Ensor at MoMA

I went to the MoMA today to look at pictures by James Ensor. I had always loved his paintings of masks I’d seen in art history books, but I had no idea just how revolutionary an artist he was. The real revelation to me was his drawings: layered, intricate things that combine various styles of drawing (along a continuum from real to surreal) and disparate subjects on one plane, like exquisitely hand-rendered collages. One of my favorite drawings was this one:

I realize it’s almost impossible to get a sense from this poor-quality image of what the drawing is like, but you can see how the dark fabulous monsters contrast with the more peaceful everyday images done in fainter lines. The drawing is quite small, maybe, I don’t know, 5″ by 3″, so I had to get up very close to see it, and I almost fell in.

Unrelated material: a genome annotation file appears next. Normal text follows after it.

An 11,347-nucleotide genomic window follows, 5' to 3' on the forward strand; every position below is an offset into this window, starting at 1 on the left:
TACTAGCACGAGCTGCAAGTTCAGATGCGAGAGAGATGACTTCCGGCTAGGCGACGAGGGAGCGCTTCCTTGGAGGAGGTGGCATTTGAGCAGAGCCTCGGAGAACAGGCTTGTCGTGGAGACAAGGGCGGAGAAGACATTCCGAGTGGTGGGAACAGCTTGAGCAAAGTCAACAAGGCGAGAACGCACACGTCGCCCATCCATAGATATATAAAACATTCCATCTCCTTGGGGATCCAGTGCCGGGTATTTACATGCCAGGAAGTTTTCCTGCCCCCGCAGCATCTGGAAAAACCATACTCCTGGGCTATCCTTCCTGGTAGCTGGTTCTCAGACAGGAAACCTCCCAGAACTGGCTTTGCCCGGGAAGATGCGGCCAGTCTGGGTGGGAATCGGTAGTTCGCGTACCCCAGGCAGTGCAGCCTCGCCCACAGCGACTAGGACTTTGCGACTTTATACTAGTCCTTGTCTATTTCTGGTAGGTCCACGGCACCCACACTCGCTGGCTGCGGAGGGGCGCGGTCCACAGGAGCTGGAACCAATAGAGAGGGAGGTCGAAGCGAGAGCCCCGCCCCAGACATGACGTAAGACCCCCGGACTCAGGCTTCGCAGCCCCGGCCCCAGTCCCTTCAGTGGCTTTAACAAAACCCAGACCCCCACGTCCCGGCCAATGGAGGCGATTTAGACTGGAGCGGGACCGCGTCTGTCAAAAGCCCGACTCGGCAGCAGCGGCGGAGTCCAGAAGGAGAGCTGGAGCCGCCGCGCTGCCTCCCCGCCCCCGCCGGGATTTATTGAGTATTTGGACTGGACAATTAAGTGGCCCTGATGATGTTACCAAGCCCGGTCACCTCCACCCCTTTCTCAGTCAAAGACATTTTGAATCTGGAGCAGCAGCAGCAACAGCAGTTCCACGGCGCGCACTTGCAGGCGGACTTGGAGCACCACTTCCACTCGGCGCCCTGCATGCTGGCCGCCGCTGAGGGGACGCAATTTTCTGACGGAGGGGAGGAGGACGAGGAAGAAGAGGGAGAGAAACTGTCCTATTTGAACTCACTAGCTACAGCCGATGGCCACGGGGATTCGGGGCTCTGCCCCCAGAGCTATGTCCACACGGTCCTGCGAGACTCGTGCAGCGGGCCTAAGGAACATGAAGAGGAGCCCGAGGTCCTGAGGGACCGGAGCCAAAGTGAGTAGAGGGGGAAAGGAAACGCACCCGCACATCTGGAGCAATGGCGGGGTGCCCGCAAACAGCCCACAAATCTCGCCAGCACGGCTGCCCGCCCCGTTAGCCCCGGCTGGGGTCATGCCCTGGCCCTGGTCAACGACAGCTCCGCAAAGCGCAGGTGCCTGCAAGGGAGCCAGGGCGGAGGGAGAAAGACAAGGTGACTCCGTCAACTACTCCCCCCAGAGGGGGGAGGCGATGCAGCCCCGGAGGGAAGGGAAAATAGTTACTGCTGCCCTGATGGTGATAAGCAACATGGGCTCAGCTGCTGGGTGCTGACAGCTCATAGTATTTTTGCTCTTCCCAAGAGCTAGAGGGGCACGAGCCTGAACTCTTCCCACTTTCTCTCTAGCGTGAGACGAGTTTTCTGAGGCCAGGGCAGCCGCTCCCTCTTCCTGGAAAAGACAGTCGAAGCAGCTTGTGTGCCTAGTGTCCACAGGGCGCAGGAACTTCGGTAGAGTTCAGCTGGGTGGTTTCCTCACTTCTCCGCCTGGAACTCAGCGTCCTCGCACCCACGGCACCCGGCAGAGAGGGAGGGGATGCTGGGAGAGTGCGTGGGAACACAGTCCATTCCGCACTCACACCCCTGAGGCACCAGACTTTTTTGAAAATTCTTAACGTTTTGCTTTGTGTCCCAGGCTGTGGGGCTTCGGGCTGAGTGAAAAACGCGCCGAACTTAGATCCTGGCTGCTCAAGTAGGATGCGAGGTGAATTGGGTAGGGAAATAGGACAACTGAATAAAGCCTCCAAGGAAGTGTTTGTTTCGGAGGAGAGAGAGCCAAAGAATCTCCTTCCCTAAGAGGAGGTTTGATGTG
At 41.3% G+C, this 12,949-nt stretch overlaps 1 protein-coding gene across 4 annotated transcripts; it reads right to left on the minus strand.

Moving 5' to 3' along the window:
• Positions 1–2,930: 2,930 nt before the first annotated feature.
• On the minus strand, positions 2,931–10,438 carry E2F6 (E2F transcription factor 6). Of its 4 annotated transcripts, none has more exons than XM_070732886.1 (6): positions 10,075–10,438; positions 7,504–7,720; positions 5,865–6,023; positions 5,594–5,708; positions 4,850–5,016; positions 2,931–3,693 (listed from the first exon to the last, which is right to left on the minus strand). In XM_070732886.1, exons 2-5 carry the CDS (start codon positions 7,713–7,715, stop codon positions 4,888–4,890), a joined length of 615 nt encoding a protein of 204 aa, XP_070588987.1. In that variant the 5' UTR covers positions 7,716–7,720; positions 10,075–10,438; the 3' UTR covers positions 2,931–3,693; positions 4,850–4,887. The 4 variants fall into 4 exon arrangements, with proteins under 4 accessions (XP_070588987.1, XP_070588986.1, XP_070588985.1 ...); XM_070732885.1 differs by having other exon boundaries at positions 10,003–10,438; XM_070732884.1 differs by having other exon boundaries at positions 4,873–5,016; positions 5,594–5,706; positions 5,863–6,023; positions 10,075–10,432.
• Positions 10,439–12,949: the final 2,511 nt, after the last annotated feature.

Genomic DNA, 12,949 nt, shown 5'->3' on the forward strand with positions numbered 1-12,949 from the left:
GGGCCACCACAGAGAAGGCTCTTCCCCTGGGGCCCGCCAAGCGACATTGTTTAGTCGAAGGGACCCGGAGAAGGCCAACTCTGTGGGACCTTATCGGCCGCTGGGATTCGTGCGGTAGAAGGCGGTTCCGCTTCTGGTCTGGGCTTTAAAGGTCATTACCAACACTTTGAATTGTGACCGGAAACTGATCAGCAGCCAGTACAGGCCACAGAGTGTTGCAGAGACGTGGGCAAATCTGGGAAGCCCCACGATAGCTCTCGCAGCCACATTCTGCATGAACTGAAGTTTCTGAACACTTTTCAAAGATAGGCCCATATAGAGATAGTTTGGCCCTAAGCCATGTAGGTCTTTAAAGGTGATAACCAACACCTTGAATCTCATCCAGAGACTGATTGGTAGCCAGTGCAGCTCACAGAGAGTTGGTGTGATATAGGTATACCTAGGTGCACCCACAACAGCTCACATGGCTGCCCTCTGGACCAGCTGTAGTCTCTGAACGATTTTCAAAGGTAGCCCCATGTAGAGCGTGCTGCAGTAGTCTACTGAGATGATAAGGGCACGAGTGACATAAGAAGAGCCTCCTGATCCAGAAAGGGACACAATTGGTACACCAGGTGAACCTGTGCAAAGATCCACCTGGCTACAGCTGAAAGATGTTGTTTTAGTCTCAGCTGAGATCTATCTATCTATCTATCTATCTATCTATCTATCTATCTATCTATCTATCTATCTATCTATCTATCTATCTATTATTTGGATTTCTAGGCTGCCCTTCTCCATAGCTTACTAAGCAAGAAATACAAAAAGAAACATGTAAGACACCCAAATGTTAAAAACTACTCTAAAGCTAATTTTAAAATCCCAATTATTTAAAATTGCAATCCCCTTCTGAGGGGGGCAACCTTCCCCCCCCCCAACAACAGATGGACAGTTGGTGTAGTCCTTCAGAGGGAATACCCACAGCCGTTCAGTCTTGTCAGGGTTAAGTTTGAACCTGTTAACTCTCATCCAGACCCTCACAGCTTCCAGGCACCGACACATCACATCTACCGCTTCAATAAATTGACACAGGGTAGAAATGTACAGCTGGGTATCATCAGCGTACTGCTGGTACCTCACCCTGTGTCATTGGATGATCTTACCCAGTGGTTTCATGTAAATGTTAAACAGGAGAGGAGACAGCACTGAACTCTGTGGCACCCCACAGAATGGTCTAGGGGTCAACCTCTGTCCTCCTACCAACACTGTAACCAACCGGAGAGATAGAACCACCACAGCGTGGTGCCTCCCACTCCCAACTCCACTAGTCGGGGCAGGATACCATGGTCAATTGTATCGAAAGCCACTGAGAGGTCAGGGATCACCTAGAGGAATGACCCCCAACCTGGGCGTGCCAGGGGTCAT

The mask paintings were more luscious, weird, and compelling even than I had imagined, very large and brilliantly colored and confrontational. I loved how in some of them the entire space of the canvas was crowded with images of false faces, interspersed with some ‘real’ ones.

Ensor loved crowds, and this strikes me as wonderfully Baudelairean. He had amazing patience in drawing them, and extraordinary imagination as well in making each figure in the crowd stranger than the next.

Plus, oh, did you know? He often depicted himself as a crossdresser! One self-portrait shows him in a perfectly feminine & ridiculous flowered hat.

Satire! Carnival! Ensor! Rescued by these images today from oh the bitterest and broodiest mood…

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